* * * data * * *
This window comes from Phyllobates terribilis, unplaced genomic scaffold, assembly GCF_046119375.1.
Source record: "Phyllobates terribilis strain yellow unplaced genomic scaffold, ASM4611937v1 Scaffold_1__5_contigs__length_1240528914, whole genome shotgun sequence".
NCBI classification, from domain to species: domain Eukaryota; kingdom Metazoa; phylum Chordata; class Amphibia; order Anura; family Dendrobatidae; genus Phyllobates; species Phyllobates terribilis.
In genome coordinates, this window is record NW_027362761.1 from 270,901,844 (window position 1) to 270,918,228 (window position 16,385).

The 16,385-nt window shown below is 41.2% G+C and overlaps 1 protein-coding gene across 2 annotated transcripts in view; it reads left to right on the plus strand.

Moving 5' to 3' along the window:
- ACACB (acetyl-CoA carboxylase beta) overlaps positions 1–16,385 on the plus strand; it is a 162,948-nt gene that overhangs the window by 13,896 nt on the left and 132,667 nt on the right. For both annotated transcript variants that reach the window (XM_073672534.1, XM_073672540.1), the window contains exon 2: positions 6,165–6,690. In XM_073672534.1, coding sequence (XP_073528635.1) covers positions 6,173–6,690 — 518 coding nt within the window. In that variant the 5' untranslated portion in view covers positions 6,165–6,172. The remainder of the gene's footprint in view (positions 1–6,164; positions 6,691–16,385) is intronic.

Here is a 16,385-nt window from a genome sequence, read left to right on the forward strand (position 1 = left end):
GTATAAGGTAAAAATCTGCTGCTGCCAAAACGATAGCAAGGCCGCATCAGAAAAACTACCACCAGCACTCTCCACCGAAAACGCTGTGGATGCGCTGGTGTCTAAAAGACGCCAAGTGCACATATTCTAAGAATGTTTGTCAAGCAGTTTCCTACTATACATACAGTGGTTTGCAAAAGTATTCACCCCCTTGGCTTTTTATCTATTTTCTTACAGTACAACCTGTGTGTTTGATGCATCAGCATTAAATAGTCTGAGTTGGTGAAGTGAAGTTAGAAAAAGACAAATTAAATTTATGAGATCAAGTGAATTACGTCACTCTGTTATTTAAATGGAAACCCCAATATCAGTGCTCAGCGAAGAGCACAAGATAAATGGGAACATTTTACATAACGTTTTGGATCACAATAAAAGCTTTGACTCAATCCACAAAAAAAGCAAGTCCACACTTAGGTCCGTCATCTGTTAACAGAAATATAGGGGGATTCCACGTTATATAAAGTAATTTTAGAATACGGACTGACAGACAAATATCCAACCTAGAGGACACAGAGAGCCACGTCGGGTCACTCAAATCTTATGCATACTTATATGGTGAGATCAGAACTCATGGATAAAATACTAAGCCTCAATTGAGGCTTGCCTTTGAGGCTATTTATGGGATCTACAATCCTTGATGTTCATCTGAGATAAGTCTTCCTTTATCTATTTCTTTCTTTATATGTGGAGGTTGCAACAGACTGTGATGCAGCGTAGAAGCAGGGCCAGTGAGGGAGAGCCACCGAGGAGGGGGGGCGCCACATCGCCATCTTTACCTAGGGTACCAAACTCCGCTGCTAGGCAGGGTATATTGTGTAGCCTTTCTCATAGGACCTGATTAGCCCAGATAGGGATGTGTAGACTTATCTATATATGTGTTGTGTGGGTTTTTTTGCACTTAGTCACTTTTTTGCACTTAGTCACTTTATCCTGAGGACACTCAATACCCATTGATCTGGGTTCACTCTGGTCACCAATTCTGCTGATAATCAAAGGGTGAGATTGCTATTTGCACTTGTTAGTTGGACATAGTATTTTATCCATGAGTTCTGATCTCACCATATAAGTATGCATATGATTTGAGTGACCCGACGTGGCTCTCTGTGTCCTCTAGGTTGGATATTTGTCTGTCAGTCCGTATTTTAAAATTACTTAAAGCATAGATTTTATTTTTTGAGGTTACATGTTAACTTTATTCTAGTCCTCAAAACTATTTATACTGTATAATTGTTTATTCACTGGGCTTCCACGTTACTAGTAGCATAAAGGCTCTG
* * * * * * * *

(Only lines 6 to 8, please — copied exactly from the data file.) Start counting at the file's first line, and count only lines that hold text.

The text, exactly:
Moving 5' to 3' along the window:
- ACACB (acetyl-CoA carboxylase beta) overlaps positions 1–16,385 on the plus strand; it is a 162,948-nt gene that overhangs the window by 13,896 nt on the left and 132,667 nt on the right. For both annotated transcript variants that reach the window (XM_073672534.1, XM_073672540.1), the window contains exon 2: positions 6,165–6,690. In XM_073672534.1, coding sequence (XP_073528635.1) covers positions 6,173–6,690 — 518 coding nt within the window. In that variant the 5' untranslated portion in view covers positions 6,165–6,172. The remainder of the gene's footprint in view (positions 1–6,164; positions 6,691–16,385) is intronic.

Here is a 16,385-nt window from a genome sequence, read left to right on the forward strand (position 1 = left end):